New Zealand creates public holiday to celebrate Māori new year

Jacinda Ardern had pledged to make Matariki a holiday in the 2020 election; it will be celebrated for the first time on 24 June 2022

New Zealand’s prime minister, Jacinda Ardern, has fulfilled her election promise of making the Māori new year celebration Matariki a public holiday – the first official day to celebrate Māori in the world.

Ardern confirmed the holiday next year during her speech at the upper marae at Waitangi on Thursday. “Matariki is a uniquely Māori and therefore New Zealand-based celebration … and in our view it’s been a long time coming.”

Matariki is the Māori name given to the Pleiades cluster of stars, which rises in mid-winter in the southern hemisphere – marking the start of the Māori new year. The constellation’s reappearance in the night sky has been celebrated at events across New Zealand since the early 2000s, though Māori party MP Rahui Katene’s attempt to have it recognised as a public holiday failed in 2009.

That call was renewed last year with campaigns by the news site Stuff, and advocates ActionStation and New Zealand Republic. A poll of 1,128 people conducted by UMR found that 63% supported Matariki being made a public holiday with those under 45 most likely to approve.

Labour vowed to make Matariki a public holiday at the 2020 election. The first celebration of the holiday will be 24 June next year, though the dates will shift in accordance with Maramataka, the Māori lunar calendar.

“We wanted to bring in those who had the expertise in order to establish those first dates,” said Ardern.

Holidays for the coming 30 years will soon be decided with the newly-established Matariki advisory group – though it is expected to always fall on either a Monday or Friday, between Queen’s Birthday in June and Labor Day in late October.

Chair Rangiānehu Matamua – a professor at the University of Waikato, specialising in Māori astronomy – said it was important to recognise regional differences in how iwi (tribes) mark the start of the Matariki each year.

The group would also advise on how the event should be celebrated, and develop resources to educate the public about its meaning and other indigenous wisdom. Ardern said she saw the new public holiday as “an opportunity to learn more about Matariki” and to support other initiatives such as learning Māori history in schools.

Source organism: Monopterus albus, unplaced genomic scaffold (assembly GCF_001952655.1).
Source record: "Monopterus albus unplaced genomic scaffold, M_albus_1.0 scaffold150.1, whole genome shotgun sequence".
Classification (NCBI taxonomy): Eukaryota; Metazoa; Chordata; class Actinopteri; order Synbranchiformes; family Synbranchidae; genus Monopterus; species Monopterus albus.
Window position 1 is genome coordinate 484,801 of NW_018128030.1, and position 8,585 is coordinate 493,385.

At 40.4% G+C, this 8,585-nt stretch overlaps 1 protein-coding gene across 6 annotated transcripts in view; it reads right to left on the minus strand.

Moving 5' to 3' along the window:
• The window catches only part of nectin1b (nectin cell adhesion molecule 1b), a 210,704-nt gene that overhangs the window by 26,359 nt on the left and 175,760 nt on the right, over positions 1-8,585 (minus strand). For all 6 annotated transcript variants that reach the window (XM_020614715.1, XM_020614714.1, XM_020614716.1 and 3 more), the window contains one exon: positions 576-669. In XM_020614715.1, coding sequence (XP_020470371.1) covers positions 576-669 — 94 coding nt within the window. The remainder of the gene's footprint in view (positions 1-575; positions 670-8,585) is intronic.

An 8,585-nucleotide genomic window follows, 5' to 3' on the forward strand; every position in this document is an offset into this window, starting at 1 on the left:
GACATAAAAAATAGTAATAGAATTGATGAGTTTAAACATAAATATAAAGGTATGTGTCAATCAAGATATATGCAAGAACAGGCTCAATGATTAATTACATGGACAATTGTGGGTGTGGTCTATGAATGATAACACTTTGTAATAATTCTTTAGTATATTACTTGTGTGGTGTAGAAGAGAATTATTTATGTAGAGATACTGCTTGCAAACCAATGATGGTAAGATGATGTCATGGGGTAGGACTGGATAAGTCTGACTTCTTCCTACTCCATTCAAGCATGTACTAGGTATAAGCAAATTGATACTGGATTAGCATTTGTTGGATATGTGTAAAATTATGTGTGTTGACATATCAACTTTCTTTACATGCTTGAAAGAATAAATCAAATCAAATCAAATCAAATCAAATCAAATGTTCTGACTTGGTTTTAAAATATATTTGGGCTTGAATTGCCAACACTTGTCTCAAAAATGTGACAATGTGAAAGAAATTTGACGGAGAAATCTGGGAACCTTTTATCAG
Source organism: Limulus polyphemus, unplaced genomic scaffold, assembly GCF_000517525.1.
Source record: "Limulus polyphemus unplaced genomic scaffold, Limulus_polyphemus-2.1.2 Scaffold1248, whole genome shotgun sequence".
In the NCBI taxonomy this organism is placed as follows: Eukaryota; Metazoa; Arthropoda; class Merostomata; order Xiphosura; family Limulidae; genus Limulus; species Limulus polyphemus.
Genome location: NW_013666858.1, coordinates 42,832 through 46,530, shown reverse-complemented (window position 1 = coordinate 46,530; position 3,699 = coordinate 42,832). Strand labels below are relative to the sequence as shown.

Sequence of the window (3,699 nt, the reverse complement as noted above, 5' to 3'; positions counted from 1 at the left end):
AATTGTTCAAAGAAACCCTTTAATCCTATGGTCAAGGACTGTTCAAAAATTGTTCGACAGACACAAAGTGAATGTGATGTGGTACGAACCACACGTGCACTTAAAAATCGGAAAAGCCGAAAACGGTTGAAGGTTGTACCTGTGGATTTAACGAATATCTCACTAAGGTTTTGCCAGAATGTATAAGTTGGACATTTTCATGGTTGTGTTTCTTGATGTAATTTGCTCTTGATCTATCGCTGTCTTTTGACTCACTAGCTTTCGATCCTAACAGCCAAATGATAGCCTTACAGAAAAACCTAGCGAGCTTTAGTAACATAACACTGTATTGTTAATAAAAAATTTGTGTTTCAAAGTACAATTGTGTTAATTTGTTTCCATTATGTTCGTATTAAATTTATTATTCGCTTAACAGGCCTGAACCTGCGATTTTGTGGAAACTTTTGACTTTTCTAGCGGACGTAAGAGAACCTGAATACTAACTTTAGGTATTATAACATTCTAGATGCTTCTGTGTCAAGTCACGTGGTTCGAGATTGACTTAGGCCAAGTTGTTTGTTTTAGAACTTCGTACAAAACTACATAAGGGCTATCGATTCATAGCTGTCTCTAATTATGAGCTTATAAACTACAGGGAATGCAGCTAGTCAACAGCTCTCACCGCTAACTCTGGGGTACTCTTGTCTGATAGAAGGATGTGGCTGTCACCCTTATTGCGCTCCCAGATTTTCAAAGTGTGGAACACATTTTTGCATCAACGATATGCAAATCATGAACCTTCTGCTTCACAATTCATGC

The government is also hoping a new holiday will help to boost the tourism sector by encouraging domestic travel through winter and – once borders reopen to international visitors – as a “uniquely New Zealand holiday experience to market to the world”.

The new public holiday will be legislated in the Holidays Act later this year. It is New Zealand’s twelfth public holiday since Waitangi Day was introduced nearly 50 years ago.

Speaking to media after her speech, Ardern said her government was committed to making progress for Māori and navigating the relationship under the Treaty of Waitangi.

“There will never be a time – I think, if we are honest with ourselves – that we will stand here at Waitangi and say that we have reached a point of perfection, because there will always be challenges.

“Some will be those entrenched ones that we have been working on as a nation for decades, and others will be new to us. But what is important is that we fundamentally change the way we resolve them – that’s the shift we’ve been looking for as a government.”

She refuted a reporter’s suggestion that transformational change was “too hard”.

“Things that will stand us in good stead for changing the way that our next generation thinks about New Zealand, who we are – things like learning history in schools – those are the things that lay the foundation for us doing things differently.”

Ardern and her ministers will attend the National Iwi Chairs Forum on Friday, held virtually due to Covid concerns, ahead of the Waitangi Day dawn ceremony on Saturday.


Elle Hunt in Wellington

The GuardianTramp

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